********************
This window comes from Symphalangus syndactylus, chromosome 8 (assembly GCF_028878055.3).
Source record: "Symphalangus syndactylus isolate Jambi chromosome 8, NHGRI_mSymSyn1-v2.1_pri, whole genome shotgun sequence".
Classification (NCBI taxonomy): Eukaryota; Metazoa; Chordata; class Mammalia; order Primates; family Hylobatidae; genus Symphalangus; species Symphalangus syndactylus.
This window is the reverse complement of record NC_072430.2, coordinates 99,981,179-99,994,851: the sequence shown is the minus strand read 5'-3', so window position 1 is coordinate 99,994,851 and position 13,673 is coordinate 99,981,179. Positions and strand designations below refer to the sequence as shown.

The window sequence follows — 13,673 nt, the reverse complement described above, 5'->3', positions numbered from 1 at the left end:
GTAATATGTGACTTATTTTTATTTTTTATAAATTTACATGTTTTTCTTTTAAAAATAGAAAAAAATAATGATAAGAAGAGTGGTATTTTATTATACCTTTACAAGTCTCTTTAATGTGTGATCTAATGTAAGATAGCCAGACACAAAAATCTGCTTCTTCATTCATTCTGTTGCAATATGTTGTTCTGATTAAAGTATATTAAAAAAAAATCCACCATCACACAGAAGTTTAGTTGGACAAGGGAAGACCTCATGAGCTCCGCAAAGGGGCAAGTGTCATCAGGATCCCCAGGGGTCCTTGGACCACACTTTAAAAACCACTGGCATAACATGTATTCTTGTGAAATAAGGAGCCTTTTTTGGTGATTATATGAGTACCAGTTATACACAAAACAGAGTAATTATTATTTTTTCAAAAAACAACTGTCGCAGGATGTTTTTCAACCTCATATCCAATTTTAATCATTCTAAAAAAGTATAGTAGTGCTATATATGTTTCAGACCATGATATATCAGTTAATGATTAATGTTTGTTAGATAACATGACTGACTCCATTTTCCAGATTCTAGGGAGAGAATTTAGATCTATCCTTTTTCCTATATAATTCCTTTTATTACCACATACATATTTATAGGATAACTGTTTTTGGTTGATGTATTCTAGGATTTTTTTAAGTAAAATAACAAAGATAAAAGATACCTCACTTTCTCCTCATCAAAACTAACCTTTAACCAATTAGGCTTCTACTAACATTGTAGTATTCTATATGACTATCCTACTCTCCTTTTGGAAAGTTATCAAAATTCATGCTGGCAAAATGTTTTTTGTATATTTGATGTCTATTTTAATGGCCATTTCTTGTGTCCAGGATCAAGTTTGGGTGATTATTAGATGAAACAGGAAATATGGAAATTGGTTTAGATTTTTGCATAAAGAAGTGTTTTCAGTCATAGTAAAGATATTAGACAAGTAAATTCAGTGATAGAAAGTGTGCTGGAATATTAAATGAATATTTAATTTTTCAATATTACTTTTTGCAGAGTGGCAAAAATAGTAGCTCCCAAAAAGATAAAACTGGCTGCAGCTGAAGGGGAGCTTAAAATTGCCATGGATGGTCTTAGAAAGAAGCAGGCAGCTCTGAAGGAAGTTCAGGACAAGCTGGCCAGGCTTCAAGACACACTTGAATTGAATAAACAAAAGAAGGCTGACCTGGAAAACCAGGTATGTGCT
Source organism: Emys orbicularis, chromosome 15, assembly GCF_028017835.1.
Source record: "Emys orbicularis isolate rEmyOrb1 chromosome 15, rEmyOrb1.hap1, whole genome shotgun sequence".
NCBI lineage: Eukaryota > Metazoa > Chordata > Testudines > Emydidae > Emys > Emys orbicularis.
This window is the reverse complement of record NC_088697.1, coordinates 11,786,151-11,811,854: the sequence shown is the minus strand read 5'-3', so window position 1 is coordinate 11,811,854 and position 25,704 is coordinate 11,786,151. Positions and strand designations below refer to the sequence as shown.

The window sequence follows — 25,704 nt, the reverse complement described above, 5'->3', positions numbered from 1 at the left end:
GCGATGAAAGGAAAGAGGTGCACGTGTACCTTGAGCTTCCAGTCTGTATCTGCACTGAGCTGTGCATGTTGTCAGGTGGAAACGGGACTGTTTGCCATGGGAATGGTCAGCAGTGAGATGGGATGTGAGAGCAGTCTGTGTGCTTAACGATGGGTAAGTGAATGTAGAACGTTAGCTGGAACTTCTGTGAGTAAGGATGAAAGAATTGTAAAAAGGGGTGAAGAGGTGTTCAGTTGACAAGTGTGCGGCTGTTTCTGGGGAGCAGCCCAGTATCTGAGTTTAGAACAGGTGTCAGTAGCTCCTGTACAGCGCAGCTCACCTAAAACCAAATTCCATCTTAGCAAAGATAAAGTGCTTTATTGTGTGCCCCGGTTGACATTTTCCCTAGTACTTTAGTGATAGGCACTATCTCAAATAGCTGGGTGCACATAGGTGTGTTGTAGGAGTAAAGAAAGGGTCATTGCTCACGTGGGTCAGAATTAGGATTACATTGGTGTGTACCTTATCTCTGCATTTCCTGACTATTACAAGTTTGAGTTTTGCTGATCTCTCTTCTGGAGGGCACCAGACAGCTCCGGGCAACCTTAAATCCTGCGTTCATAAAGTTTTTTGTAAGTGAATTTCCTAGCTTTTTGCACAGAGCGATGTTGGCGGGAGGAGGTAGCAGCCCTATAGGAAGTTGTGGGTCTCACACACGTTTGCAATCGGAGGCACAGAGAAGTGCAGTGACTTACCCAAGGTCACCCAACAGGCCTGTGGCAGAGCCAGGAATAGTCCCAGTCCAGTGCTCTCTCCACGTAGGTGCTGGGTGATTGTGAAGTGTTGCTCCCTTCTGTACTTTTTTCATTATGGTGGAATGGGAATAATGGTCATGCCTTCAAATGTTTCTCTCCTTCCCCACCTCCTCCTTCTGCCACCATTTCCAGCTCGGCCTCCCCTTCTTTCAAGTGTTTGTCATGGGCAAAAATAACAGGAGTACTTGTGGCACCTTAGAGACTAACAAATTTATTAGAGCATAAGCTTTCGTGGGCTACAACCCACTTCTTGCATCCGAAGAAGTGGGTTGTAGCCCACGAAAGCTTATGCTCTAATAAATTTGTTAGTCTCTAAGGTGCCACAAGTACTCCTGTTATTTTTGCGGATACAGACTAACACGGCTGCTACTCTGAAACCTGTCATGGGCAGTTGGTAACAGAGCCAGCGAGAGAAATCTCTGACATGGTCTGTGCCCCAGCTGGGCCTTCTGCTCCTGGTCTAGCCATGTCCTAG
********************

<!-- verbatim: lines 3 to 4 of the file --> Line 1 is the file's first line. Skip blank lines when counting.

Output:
Classification (NCBI taxonomy): Eukaryota; Metazoa; Chordata; class Mammalia; order Primates; family Hylobatidae; genus Symphalangus; species Symphalangus syndactylus.
This window is the reverse complement of record NC_072430.2, coordinates 99,981,179-99,994,851: the sequence shown is the minus strand read 5'-3', so window position 1 is coordinate 99,994,851 and position 13,673 is coordinate 99,981,179. Positions and strand designations below refer to the sequence as shown.